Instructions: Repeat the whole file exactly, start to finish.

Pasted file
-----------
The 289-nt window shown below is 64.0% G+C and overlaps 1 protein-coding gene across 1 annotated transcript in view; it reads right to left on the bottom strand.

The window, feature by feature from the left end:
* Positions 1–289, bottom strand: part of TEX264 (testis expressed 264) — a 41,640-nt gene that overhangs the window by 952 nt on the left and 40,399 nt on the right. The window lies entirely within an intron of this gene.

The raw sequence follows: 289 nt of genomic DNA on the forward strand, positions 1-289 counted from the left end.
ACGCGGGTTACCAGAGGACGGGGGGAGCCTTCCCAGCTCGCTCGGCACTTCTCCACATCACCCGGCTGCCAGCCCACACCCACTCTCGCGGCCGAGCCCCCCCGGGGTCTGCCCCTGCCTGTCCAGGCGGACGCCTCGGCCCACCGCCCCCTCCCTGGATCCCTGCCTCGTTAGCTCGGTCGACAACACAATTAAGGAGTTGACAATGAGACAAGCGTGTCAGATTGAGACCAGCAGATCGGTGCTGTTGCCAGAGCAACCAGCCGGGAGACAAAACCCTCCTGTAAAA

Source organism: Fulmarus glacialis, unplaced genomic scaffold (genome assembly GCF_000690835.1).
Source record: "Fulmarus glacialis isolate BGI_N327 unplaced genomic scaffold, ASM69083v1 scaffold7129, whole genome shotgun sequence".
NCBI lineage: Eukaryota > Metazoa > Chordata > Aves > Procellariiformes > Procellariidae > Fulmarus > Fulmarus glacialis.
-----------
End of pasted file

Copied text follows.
The 289-nt window shown below is 64.0% G+C and overlaps 1 protein-coding gene across 1 annotated transcript in view; it reads right to left on the bottom strand.

The window, feature by feature from the left end:
* Positions 1–289, bottom strand: part of TEX264 (testis expressed 264) — a 41,640-nt gene that overhangs the window by 952 nt on the left and 40,399 nt on the right. The window lies entirely within an intron of this gene.

The raw sequence follows: 289 nt of genomic DNA on the forward strand, positions 1-289 counted from the left end.
ACGCGGGTTACCAGAGGACGGGGGGAGCCTTCCCAGCTCGCTCGGCACTTCTCCACATCACCCGGCTGCCAGCCCACACCCACTCTCGCGGCCGAGCCCCCCCGGGGTCTGCCCCTGCCTGTCCAGGCGGACGCCTCGGCCCACCGCCCCCTCCCTGGATCCCTGCCTCGTTAGCTCGGTCGACAACACAATTAAGGAGTTGACAATGAGACAAGCGTGTCAGATTGAGACCAGCAGATCGGTGCTGTTGCCAGAGCAACCAGCCGGGAGACAAAACCCTCCTGTAAAA

Source organism: Fulmarus glacialis, unplaced genomic scaffold (genome assembly GCF_000690835.1).
Source record: "Fulmarus glacialis isolate BGI_N327 unplaced genomic scaffold, ASM69083v1 scaffold7129, whole genome shotgun sequence".
NCBI lineage: Eukaryota > Metazoa > Chordata > Aves > Procellariiformes > Procellariidae > Fulmarus > Fulmarus glacialis.